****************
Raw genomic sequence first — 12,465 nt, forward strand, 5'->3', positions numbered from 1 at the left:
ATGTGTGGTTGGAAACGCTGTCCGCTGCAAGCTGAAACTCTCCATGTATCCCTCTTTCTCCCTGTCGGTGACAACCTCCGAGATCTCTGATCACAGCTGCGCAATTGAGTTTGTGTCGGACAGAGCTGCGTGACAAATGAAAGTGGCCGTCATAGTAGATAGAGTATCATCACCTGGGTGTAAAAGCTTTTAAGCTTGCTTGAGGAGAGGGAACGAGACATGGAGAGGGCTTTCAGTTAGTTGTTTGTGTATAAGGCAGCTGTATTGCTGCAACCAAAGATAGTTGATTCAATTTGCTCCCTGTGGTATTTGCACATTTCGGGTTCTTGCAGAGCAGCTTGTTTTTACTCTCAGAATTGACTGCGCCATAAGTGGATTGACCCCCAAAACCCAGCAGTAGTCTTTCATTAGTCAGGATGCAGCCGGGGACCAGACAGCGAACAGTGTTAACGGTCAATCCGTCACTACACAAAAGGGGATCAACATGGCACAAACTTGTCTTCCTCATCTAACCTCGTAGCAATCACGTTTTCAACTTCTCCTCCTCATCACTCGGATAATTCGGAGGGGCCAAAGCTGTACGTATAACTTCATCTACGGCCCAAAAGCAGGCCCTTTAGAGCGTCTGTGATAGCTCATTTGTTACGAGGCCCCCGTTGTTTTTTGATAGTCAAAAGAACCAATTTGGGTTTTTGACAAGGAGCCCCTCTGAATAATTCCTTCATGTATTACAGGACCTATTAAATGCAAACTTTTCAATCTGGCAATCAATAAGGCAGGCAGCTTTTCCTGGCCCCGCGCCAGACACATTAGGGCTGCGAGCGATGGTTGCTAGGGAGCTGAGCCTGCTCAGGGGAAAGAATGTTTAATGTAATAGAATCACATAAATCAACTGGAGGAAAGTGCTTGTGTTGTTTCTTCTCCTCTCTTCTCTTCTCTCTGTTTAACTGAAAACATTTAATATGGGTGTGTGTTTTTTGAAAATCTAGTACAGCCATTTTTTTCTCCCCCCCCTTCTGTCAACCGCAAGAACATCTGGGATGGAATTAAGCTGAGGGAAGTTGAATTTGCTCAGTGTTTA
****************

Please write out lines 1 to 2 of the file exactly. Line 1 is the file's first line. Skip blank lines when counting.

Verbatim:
Raw genomic sequence first — 12,465 nt, forward strand, 5'->3', positions numbered from 1 at the left:
ATGTGTGGTTGGAAACGCTGTCCGCTGCAAGCTGAAACTCTCCATGTATCCCTCTTTCTCCCTGTCGGTGACAACCTCCGAGATCTCTGATCACAGCTGCGCAATTGAGTTTGTGTCGGACAGAGCTGCGTGACAAATGAAAGTGGCCGTCATAGTAGATAGAGTATCATCACCTGGGTGTAAAAGCTTTTAAGCTTGCTTGAGGAGAGGGAACGAGACATGGAGAGGGCTTTCAGTTAGTTGTTTGTGTATAAGGCAGCTGTATTGCTGCAACCAAAGATAGTTGATTCAATTTGCTCCCTGTGGTATTTGCACATTTCGGGTTCTTGCAGAGCAGCTTGTTTTTACTCTCAGAATTGACTGCGCCATAAGTGGATTGACCCCCAAAACCCAGCAGTAGTCTTTCATTAGTCAGGATGCAGCCGGGGACCAGACAGCGAACAGTGTTAACGGTCAATCCGTCACTACACAAAAGGGGATCAACATGGCACAAACTTGTCTTCCTCATCTAACCTCGTAGCAATCACGTTTTCAACTTCTCCTCCTCATCACTCGGATAATTCGGAGGGGCCAAAGCTGTACGTATAACTTCATCTACGGCCCAAAAGCAGGCCCTTTAGAGCGTCTGTGATAGCTCATTTGTTACGAGGCCCCCGTTGTTTTTTGATAGTCAAAAGAACCAATTTGGGTTTTTGACAAGGAGCCCCTCTGAATAATTCCTTCATGTATTACAGGACCTATTAAATGCAAACTTTTCAATCTGGCAATCAATAAGGCAGGCAGCTTTTCCTGGCCCCGCGCCAGACACATTAGGGCTGCGAGCGATGGTTGCTAGGGAGCTGAGCCTGCTCAGGGGAAAGAATGTTTAATGTAATAGAATCACATAAATCAACTGGAGGAAAGTGCTTGTGTTGTTTCTTCTCCTCTCTTCTCTTCTCTCTGTTTAACTGAAAACATTTAATATGGGTGTGTGTTTTTTGAAAATCTAGTACAGCCATTTTTTTCTCCCCCCCCTTCTGTCAACCGCAAGAACATCTGGGATGGAATTAAGCTGAGGGAAGTTGAATTTGCTCAGTGTTTA